Emma A. Kremer
Emma A. Kremer, Litigation Lawyer - Boston, MA
Posted over 2 years ago.

I should add that with respect to your question about the trespassing, your landlord cannot forcibly evict you or bar your access to your apartment while you still live there and any action your landlord may take must be done through the court system.

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Asker
Posted over 2 years ago.

Thank you for your answer, since the landlord did not give a receipt of where the deposit is in escrow aren't I able to ask for immediate refund covered in 15b 3a?

Emma A. Kremer
Emma A. Kremer, Litigation Lawyer - Boston, MA
Posted over 2 years ago.

Yes, but that does not apply if the "lease, rental, occupancy or tenancy of one hundred days or less in duration which lease or rental is for a vacation or recreational purpose." (The last subsection of the chapter and section you cited). I'm guessing that's not applicable here but I thought I would mention it. Nice research you did.

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Asker
Posted over 2 years ago.

Thanks :) Yes the term of the lease was from October-May.

Emma A. Kremer
Emma A. Kremer, Litigation Lawyer - Boston, MA
Posted over 2 years ago.

You are very welcome and good luck with everything!

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Asker
Posted over 2 years ago.

One last thing and I appreciate your expertise! Even though I sent a notice of intent allowing my security to be applied towards last rent and the landlord intern replied with a notice to quit should I send a demand letter anyway? From what I read in MGL is that mishandling of a security deposit can lead to treble damages.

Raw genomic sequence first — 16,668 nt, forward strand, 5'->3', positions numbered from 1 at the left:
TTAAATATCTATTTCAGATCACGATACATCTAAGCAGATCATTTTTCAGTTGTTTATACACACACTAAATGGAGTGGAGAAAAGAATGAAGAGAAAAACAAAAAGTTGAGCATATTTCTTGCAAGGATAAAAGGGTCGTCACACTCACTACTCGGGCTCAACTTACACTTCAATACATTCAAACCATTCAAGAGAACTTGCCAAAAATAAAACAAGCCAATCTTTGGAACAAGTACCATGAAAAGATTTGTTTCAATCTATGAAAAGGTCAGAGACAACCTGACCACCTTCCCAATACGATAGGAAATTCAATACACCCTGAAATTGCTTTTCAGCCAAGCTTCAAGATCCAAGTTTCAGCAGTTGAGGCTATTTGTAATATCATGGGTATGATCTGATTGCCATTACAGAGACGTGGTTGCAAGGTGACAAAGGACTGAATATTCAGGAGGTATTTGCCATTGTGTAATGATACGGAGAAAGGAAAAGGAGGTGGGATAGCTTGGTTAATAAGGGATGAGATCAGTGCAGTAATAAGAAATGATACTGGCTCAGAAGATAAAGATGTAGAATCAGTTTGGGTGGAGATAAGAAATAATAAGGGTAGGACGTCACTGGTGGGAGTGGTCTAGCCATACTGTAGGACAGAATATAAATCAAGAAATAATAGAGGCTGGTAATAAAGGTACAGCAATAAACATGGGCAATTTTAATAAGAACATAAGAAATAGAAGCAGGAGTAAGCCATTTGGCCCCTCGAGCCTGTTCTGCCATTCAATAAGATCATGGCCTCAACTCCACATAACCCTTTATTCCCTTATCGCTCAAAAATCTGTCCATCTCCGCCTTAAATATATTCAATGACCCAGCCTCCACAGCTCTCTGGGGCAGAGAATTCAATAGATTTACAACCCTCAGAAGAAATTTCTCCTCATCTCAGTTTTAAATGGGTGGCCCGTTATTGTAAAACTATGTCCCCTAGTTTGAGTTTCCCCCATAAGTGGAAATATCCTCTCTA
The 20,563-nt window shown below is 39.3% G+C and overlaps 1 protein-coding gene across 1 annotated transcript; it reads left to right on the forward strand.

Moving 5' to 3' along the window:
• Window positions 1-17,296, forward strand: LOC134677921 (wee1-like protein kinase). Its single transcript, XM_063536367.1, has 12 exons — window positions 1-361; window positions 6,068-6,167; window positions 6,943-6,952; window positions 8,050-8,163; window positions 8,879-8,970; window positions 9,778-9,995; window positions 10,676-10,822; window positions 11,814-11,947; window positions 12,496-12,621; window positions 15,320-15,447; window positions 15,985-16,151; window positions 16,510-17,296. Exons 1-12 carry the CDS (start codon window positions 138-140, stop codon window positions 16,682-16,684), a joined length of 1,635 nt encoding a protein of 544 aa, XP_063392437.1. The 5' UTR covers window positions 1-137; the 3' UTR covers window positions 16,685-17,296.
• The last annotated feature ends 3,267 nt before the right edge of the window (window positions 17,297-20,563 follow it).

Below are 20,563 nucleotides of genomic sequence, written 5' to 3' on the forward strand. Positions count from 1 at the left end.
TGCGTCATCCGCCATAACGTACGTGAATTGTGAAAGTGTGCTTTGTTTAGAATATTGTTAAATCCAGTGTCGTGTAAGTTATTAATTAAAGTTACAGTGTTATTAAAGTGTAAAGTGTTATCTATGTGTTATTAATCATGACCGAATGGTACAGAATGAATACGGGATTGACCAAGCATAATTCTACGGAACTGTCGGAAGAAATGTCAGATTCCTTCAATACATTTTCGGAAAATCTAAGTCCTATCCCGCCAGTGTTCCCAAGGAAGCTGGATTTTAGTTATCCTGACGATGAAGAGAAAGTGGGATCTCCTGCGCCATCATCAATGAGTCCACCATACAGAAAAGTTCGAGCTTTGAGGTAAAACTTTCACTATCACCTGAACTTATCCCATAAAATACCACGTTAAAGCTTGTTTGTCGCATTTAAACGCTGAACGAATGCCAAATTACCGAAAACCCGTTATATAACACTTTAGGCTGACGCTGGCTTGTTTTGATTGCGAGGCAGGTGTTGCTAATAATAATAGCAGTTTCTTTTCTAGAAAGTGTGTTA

Emma A. Kremer
Emma A. Kremer, Litigation Lawyer - Boston, MA
Posted over 2 years ago.

That is true with respect to mishandling security deposits but I'm not sure if failing to give you the information about where it was being held is enough if your deposit was held in an interest bearing account and your landlord gives you the deposit and interest earned. I'm not sure on that one without researching more into it. You should be careful not to breach your lease agreement, meaning that you can demand the deposit back but you probably shouldn't deduct it from your rent. If you plan on suing your landlord, have an attorney draft the demand.

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Asker
Posted over 2 years ago.

ok , thanks again for your time!

Emma A. Kremer
Emma A. Kremer, Litigation Lawyer - Boston, MA
Posted over 2 years ago.

You're welcome. Enjoy the rest of your weekend!